Sunday, May 02, 2010

Heat Wave Abates in India:
The W.D.s discussed in our previous blog have effectively reduced the day temperatures in almost the whole of India.Yes,the heat wave in India has abated. What a relief! The days have in fact now gone into the "below normal" range in the Eastern half of the country, and save the extreme west, which is still above normal,and East U.P.and Bihar, which are very much below normal, the rest of India has slipped into the normal range.(IMD Map).
And yes, alongwith the west, the Sindh region of Pakistan remains hot, with Nawabshah in Sindh reaching 46c today.
Meanwhile for India, the highest was a "bearable" 43.6c at Ahemdabad.
In fact, taken Asia as a whole, India's highest slips down to No.5 place, along with 5 other places at 44c, after
Nawabshah (Pakistan)                46°
Jacobabad ( Pakistan)                45°
Hyderabad Airport (Pakistan)      45°
Chhor (Pakistan)                       45°
Badin (Pakistan)                       44°
Monywa (Myanmar)                   44°
Mandalay (Myanmar)                 44°
Rohri (Pakistan)                       44°
Sibi (Pakistan)                         44°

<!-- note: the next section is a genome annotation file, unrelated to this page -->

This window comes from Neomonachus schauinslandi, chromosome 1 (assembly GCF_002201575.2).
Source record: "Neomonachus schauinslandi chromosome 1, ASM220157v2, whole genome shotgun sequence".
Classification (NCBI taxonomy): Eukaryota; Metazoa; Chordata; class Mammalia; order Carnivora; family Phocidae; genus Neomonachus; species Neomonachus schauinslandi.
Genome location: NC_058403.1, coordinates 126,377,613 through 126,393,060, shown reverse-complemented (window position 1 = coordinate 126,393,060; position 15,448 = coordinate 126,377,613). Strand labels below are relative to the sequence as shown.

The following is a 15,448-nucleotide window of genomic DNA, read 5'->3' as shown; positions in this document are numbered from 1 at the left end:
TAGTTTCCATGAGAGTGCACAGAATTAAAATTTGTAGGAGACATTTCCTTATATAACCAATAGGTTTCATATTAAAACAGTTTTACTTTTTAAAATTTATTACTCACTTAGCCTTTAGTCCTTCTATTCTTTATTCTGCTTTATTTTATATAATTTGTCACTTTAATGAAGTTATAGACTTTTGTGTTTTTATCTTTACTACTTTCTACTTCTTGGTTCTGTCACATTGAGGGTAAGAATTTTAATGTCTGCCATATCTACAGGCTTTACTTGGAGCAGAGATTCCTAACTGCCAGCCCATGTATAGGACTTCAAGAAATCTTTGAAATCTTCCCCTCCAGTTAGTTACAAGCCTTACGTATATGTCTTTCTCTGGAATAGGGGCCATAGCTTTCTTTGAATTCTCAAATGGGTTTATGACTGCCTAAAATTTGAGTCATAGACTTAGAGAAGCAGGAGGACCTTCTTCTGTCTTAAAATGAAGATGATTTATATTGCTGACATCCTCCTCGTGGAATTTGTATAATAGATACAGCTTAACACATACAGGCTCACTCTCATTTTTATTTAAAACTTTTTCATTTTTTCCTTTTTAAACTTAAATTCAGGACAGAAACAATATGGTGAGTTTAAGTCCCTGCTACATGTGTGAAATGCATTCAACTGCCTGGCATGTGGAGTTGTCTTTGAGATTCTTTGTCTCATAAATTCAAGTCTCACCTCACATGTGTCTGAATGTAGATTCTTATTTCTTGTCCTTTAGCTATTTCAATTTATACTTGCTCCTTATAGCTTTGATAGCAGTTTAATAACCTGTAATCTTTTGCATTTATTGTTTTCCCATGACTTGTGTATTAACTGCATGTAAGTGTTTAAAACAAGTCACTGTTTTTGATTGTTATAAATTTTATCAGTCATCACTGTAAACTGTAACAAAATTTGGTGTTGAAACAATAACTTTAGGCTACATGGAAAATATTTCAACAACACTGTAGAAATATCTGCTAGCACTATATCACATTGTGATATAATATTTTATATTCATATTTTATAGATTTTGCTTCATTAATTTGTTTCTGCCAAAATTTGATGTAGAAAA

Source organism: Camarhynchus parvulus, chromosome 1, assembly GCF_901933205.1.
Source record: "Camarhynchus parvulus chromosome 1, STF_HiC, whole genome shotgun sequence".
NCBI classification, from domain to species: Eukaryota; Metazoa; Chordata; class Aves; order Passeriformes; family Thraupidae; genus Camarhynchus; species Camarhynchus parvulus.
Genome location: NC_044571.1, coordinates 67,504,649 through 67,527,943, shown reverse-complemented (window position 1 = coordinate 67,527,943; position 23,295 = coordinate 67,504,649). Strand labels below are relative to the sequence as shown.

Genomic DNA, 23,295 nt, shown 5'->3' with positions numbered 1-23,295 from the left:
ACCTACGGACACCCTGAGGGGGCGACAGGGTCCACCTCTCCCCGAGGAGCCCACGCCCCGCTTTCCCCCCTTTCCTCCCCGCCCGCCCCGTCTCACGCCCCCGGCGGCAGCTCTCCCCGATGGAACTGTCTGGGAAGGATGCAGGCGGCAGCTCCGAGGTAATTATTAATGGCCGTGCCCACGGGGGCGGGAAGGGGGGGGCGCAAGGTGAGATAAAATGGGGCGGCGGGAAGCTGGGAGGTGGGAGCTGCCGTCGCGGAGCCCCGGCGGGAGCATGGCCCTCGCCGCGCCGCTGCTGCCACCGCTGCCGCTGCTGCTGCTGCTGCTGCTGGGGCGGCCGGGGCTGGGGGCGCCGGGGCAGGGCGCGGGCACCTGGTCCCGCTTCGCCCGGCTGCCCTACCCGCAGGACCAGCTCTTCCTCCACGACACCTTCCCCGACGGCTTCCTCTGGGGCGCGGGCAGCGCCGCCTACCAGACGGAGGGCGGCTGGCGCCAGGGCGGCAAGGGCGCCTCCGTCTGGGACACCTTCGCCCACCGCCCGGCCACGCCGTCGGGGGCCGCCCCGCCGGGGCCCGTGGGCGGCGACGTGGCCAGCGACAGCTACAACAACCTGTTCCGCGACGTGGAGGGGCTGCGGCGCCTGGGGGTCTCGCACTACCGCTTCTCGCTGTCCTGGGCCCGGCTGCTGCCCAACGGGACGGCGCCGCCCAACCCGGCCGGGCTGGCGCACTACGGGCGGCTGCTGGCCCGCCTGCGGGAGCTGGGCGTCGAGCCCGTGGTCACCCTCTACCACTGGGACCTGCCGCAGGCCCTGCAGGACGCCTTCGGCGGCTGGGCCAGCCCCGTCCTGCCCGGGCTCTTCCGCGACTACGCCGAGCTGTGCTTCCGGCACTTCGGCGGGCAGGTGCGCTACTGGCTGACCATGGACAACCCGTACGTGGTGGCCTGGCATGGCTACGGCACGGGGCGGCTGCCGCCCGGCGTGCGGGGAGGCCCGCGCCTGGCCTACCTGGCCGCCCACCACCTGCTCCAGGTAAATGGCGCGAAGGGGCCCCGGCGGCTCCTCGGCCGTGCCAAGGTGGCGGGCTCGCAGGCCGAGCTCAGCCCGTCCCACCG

Ahmadabad Airport (India)         44°.
The extreme west of India and into Pakistan still show high temperatures today (2 May), with several 45s. Some 41s and 40s do pop up at random places in India,but rest of the other places were in their late 30s,(see Max day temperatures ,2nd. May, Univ. of Cologne Map).


The W.D. has precipitated rain in the North-West, North and Central regions of the country in the last 2 days, which have brought the day temperatures "under control" Though the rain amounts in the above regions were not much, as shown here, the effect has been good enough.
Now, another W.D has been predicted to cross over into India on the 4th. As I see it from the satellite imagery, the approaching W.D. seems to be a bit stronger, and may have a larger effect rainfall wise in the North and Central regions. And of-course, temperatures in these areas can come down a further 2/3c, from 4th.
But as it is not "in season", I think the W.D.may pass off quickly to the Eastern Himalayas.
In fact, it should be that way. We certainly do not want cooler day temperatures in the Central plains,as it would ruin the formation of the seasonal low, now required to deepen.
We shall see the effect, if any ,of this change of weather on the Monsoon preparations in the next Monsoon Watch which will be posted on 5th. May.
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